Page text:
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Effects of a multinutrient-fortified milk drink combined with exercise on functional performance, muscle strength, body composition, inflammation, and oxidative stress in middle-aged women: a 4-month, double-blind, placebo-controlled, randomized trial

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journal contribution
posted on 2020-08-01, 00:00 authored by Robin DalyRobin Daly, Jenny GianoudisJenny Gianoudis, B De Ross, Stella O'ConnellStella O'Connell, M Kruger, L Schollum, C Gunn
Multinutrient protein-enriched supplements are promoted to augment the effects of exercise on muscle mass and strength, but their effectiveness in middle-aged women, or whether there are any additional benefits to physical function, remains uncertain.
We aimed to evaluate whether a multinutrient-fortified milk drink (MFMD) could enhance the effects of exercise on functional muscle power (stair climbing) in middle-aged women. Secondary aims were to evaluate the intervention effects on physical function, muscle strength, lean mass (LM), fat mass (FM), bone mineral content (BMC), muscle cross-sectional area (CSA), muscle density, balance, flexibility, aerobic fitness, inflammation, oxidative stress, bone and cartilage turnover, blood pressure, and blood lipids.
In this 4-mo, double-blind, placebo-controlled, randomized trial, 244 women (45–65 y) participated in a multimodal resistance-type exercise program 3 d/wk, with random allocation to a twice-daily MFMD containing added protein, vitamin D, calcium, milk fat globule membrane (phospholipids and other bioactives), and other micronutrients (Ex + MFMD, n = 123) or an energy-matched placebo (Ex + placebo, n = 121).
A total of 216 women (89%) completed the study. After 4 mo, both groups experienced similar 3.6%–4.3% improvements in the primary outcomes of fast-pace 5- and 10-step stair ascent power. In contrast, Ex + MFMD experienced greater improvements in 5-step regular-pace stair descent time [net difference (95% CI): −0.09 s (−0.18, 0.00 s), P = 0.045], countermovement jump height [0.5 cm (0.04, 1.0 cm), P = 0.038], total body LM [0.3 kg (0.04, 0.60 kg), P = 0.020], FM [−0.6 kg (−1.0, −0.2 kg), P = 0.004], BMC [0.4% (0.1%, 0.6%), P = 0.020], muscle CSA [thigh: 1.8% (0.6%, 2.9%), P = 0.003; lower leg: 0.9% (0.3%, 1.6%), P = 0.005], balance eyes closed [3.3 s (1.1, 5.4 s), P = 0.005], 2-min step performance [8 steps (3, 12 steps), P = 0.003], and sit-and-reach flexibility [1.4 cm (0.6, 2.2 cm), P = 0.026]. MFMD did not enhance the effects of exercise on any measures of muscle strength, gait speed, dynamic balance, reaction time, or blood lipids, and there was no effect of either intervention on blood pressure, markers of inflammation, or cartilage turnover. Ex + placebo had a greater improvement in the oxidative stress marker protein carbonyls (P < 0.01).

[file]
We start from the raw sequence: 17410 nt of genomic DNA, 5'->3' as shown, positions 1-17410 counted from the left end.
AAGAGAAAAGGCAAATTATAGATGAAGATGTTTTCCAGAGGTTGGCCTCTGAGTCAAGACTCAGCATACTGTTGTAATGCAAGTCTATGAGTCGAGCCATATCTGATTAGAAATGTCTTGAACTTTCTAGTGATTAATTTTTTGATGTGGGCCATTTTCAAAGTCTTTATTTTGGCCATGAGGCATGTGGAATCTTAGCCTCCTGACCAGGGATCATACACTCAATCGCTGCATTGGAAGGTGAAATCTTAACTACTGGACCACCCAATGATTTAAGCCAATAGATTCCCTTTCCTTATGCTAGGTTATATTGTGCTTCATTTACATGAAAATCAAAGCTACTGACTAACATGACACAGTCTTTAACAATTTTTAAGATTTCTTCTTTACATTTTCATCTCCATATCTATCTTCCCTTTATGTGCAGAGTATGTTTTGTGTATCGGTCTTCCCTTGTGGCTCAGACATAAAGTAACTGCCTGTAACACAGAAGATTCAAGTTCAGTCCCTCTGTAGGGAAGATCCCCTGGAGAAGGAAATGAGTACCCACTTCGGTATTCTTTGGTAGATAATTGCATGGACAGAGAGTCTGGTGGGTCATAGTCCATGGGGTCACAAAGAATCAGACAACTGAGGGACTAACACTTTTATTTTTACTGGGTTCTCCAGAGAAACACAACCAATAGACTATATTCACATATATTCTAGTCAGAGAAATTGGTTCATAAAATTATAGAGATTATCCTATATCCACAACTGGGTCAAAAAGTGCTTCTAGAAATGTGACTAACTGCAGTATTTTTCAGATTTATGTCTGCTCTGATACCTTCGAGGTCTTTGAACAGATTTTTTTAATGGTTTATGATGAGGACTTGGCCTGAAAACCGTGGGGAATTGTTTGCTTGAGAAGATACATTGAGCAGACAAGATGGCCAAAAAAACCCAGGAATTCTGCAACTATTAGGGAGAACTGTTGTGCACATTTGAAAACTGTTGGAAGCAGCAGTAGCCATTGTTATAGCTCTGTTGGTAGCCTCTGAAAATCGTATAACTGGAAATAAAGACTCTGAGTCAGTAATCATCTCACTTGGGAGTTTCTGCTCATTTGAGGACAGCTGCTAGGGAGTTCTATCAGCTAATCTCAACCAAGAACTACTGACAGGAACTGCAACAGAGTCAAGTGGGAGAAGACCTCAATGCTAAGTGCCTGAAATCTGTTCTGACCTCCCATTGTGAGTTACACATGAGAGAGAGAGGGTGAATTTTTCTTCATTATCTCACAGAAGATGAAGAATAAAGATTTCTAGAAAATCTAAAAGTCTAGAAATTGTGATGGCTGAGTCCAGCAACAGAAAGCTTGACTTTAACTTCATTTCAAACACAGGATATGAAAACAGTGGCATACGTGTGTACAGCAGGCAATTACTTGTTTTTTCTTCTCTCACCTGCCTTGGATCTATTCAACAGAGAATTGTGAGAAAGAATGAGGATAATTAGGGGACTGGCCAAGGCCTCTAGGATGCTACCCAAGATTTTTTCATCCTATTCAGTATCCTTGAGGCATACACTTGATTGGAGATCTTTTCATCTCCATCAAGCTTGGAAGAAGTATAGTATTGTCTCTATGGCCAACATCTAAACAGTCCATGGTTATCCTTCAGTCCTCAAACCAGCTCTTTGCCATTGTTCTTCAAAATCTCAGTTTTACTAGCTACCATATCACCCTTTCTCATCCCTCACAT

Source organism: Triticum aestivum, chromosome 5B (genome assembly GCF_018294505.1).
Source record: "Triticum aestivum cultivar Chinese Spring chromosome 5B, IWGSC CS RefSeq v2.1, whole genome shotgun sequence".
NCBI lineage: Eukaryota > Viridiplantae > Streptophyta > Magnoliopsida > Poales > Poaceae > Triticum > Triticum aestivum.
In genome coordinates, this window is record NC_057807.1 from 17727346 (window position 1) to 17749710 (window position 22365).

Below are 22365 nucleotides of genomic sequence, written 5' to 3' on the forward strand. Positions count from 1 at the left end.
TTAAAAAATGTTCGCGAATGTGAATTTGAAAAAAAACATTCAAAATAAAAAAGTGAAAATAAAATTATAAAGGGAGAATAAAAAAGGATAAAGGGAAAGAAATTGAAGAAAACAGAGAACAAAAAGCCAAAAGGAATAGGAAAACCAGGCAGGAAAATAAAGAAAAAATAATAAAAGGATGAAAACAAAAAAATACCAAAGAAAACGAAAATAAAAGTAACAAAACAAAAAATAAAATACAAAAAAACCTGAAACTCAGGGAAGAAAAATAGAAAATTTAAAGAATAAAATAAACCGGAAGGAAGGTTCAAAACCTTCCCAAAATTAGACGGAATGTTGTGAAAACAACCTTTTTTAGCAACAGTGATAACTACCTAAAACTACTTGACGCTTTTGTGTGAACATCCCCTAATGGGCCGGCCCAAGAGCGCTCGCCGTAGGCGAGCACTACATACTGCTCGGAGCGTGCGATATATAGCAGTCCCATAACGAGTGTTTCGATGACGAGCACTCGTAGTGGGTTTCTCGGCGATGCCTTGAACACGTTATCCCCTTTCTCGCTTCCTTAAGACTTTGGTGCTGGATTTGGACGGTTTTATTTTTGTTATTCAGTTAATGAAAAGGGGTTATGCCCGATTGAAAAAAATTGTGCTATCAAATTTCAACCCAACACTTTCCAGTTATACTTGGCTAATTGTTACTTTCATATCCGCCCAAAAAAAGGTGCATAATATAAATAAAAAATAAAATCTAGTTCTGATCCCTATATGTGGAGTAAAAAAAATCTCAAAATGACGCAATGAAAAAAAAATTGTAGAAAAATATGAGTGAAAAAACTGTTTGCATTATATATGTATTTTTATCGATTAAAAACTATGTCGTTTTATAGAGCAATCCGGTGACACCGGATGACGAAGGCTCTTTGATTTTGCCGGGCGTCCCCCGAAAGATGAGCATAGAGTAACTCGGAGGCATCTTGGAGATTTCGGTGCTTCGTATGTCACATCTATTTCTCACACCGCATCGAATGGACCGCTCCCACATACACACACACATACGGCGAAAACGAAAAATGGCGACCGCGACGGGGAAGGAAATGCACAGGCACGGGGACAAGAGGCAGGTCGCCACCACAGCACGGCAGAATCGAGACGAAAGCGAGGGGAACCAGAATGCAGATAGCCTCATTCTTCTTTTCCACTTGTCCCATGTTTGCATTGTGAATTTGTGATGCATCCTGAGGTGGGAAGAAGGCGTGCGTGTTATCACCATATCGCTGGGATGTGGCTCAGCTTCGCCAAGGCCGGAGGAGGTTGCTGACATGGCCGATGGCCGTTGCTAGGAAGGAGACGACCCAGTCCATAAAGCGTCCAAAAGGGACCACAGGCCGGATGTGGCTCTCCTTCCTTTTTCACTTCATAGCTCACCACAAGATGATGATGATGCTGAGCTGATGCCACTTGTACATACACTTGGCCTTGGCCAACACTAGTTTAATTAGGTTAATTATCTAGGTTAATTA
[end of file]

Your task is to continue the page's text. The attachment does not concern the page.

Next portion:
In middle-aged women, daily consumption of an MFMD did not enhance the effects of a multimodal exercise program on the primary outcome of stair climbing ascent power, but did elicit greater improvements in multiple secondary outcomes including various other measures of functional performance, LM, muscle size, FM, balance, aerobic capacity, flexibility, and bone metabolism.
This trial was registered at as ACTRN12617000383369.



American journal of clinical nutrition






427 - 446


Oxford University Press


Oxford, Eng.







Publication classification

C1 Refereed article in a scholarly journal